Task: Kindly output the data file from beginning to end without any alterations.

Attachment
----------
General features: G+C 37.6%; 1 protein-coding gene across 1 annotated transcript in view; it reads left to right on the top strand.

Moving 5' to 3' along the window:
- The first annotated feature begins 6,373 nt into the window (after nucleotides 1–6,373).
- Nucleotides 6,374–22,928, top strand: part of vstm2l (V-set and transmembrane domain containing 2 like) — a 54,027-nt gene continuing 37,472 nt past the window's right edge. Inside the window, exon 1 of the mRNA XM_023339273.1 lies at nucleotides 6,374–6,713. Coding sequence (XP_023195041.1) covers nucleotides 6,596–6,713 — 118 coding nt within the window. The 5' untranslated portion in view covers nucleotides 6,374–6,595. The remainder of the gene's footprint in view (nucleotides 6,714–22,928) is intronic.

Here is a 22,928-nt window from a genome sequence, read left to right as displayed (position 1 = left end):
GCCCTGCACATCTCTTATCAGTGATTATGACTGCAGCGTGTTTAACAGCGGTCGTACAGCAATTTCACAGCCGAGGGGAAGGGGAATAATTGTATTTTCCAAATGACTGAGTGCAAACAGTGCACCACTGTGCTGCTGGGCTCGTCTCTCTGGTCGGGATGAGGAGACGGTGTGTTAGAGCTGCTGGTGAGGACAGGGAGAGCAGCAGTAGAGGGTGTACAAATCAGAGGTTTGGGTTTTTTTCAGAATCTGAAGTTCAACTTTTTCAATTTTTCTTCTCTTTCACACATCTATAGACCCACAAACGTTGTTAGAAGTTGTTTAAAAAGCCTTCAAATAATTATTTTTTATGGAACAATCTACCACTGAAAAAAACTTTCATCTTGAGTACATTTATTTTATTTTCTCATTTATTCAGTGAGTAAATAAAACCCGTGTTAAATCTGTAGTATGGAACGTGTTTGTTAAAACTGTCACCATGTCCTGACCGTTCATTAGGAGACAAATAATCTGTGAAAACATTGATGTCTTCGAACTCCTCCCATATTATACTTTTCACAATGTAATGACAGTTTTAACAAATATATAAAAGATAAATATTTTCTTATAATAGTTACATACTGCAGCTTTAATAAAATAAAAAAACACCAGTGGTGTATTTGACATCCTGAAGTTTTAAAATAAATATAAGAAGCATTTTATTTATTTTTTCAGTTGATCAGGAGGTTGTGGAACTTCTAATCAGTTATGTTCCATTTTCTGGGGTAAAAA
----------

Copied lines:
General features: G+C 37.6%; 1 protein-coding gene across 1 annotated transcript in view; it reads left to right on the top strand.

Moving 5' to 3' along the window:
- The first annotated feature begins 6,373 nt into the window (after nucleotides 1–6,373).
- Nucleotides 6,374–22,928, top strand: part of vstm2l (V-set and transmembrane domain containing 2 like) — a 54,027-nt gene continuing 37,472 nt past the window's right edge. Inside the window, exon 1 of the mRNA XM_023339273.1 lies at nucleotides 6,374–6,713. Coding sequence (XP_023195041.1) covers nucleotides 6,596–6,713 — 118 coding nt within the window. The 5' untranslated portion in view covers nucleotides 6,374–6,595. The remainder of the gene's footprint in view (nucleotides 6,714–22,928) is intronic.

Here is a 22,928-nt window from a genome sequence, read left to right as displayed (position 1 = left end):
GCCCTGCACATCTCTTATCAGTGATTATGACTGCAGCGTGTTTAACAGCGGTCGTACAGCAATTTCACAGCCGAGGGGAAGGGGAATAATTGTATTTTCCAAATGACTGAGTGCAAACAGTGCACCACTGTGCTGCTGGGCTCGTCTCTCTGGTCGGGATGAGGAGACGGTGTGTTAGAGCTGCTGGTGAGGACAGGGAGAGCAGCAGTAGAGGGTGTACAAATCAGAGGTTTGGGTTTTTTTCAGAATCTGAAGTTCAACTTTTTCAATTTTTCTTCTCTTTCACACATCTATAGACCCACAAACGTTGTTAGAAGTTGTTTAAAAAGCCTTCAAATAATTATTTTTTATGGAACAATCTACCACTGAAAAAAACTTTCATCTTGAGTACATTTATTTTATTTTCTCATTTATTCAGTGAGTAAATAAAACCCGTGTTAAATCTGTAGTATGGAACGTGTTTGTTAAAACTGTCACCATGTCCTGACCGTTCATTAGGAGACAAATAATCTGTGAAAACATTGATGTCTTCGAACTCCTCCCATATTATACTTTTCACAATGTAATGACAGTTTTAACAAATATATAAAAGATAAATATTTTCTTATAATAGTTACATACTGCAGCTTTAATAAAATAAAAAAACACCAGTGGTGTATTTGACATCCTGAAGTTTTAAAATAAATATAAGAAGCATTTTATTTATTTTTTCAGTTGATCAGGAGGTTGTGGAACTTCTAATCAGTTATGTTCCATTTTCTGGGGTAAAAA